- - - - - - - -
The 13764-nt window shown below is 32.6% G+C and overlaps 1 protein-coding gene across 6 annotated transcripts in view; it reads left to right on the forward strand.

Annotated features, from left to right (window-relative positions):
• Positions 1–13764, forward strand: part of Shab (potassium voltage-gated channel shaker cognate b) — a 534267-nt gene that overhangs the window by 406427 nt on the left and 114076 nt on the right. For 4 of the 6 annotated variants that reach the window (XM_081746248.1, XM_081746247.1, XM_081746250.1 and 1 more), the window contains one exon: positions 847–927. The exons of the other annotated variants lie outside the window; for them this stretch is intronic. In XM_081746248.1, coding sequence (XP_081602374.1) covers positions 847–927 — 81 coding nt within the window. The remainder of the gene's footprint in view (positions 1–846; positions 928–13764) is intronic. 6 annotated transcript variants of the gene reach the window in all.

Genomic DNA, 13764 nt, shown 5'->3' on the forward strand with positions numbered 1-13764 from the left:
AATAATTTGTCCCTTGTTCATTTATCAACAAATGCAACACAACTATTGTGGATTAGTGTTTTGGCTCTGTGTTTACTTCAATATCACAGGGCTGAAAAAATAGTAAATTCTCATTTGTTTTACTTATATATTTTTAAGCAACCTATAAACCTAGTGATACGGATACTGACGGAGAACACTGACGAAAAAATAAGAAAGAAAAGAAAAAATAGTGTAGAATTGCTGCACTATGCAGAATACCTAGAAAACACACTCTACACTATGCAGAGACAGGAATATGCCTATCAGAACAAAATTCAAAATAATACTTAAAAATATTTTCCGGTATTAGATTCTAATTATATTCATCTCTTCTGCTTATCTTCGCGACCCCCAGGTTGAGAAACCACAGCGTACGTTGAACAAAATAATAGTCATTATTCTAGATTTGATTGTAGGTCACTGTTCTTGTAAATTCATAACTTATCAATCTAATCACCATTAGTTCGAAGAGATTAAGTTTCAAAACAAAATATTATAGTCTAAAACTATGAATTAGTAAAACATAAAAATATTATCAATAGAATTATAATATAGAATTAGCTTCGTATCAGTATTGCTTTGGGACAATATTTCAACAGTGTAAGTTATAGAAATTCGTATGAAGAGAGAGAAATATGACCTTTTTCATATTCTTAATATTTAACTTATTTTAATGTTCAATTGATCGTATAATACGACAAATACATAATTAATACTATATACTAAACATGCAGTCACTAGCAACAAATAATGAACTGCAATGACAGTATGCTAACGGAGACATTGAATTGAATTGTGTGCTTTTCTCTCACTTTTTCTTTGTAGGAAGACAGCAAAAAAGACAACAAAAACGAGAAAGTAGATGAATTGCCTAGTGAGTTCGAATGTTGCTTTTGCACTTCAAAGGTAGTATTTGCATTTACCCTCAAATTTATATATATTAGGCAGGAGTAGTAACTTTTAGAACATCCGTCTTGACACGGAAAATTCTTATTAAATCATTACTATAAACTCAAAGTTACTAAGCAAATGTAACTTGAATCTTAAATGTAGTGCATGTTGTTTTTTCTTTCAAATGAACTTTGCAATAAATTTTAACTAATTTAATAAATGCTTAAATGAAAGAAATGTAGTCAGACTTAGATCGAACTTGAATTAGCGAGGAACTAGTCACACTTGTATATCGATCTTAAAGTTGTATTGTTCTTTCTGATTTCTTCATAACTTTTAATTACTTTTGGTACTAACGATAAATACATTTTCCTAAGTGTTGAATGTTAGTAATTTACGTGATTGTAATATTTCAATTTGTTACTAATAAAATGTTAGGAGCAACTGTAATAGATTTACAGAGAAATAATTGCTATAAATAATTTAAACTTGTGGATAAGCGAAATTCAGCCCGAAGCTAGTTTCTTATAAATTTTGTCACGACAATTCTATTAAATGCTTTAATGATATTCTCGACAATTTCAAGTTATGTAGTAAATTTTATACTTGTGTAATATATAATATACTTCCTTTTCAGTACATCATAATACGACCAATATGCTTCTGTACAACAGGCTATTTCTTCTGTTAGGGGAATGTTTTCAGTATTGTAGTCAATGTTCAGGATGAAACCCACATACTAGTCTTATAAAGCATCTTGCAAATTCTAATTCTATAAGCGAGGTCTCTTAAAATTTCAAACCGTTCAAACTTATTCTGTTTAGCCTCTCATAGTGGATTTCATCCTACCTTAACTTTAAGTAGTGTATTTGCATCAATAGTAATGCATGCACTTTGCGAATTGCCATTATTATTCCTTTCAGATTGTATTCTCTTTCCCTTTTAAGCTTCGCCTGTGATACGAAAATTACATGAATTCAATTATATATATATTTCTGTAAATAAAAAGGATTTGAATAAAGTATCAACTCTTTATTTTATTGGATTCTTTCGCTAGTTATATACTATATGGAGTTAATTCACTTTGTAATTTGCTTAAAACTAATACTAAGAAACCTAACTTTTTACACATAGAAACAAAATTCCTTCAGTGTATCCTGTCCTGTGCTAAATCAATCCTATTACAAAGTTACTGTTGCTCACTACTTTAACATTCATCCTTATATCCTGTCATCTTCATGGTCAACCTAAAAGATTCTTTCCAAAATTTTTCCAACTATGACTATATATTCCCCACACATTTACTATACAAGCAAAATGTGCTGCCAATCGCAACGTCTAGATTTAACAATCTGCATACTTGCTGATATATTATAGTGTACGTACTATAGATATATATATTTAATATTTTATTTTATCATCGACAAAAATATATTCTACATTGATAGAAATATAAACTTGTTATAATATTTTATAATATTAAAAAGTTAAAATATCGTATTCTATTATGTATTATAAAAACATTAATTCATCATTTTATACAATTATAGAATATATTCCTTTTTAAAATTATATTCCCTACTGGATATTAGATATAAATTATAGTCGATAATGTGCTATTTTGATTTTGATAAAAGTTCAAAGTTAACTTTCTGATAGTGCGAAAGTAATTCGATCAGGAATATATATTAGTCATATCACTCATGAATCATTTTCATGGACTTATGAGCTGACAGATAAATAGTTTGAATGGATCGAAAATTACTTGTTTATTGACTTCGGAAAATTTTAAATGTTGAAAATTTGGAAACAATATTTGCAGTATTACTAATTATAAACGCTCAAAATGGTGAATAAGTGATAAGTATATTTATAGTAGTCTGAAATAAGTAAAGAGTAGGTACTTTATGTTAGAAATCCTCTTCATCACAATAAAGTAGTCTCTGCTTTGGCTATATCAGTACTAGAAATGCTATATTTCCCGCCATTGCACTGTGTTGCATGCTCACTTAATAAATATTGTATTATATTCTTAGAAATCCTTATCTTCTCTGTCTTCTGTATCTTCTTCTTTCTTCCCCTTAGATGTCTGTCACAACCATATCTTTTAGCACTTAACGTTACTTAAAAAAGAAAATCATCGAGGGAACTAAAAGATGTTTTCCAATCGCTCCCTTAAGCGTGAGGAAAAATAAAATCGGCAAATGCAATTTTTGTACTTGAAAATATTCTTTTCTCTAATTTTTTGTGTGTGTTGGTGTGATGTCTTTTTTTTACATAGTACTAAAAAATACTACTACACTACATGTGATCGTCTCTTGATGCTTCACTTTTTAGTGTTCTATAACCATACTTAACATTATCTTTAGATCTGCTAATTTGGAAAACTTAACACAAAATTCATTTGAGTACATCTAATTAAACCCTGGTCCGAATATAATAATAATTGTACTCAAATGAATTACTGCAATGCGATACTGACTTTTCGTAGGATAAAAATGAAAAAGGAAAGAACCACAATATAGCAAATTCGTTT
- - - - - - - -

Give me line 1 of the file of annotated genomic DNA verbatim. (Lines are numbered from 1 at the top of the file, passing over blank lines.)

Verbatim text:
The 13764-nt window shown below is 32.6% G+C and overlaps 1 protein-coding gene across 6 annotated transcripts in view; it reads left to right on the forward strand.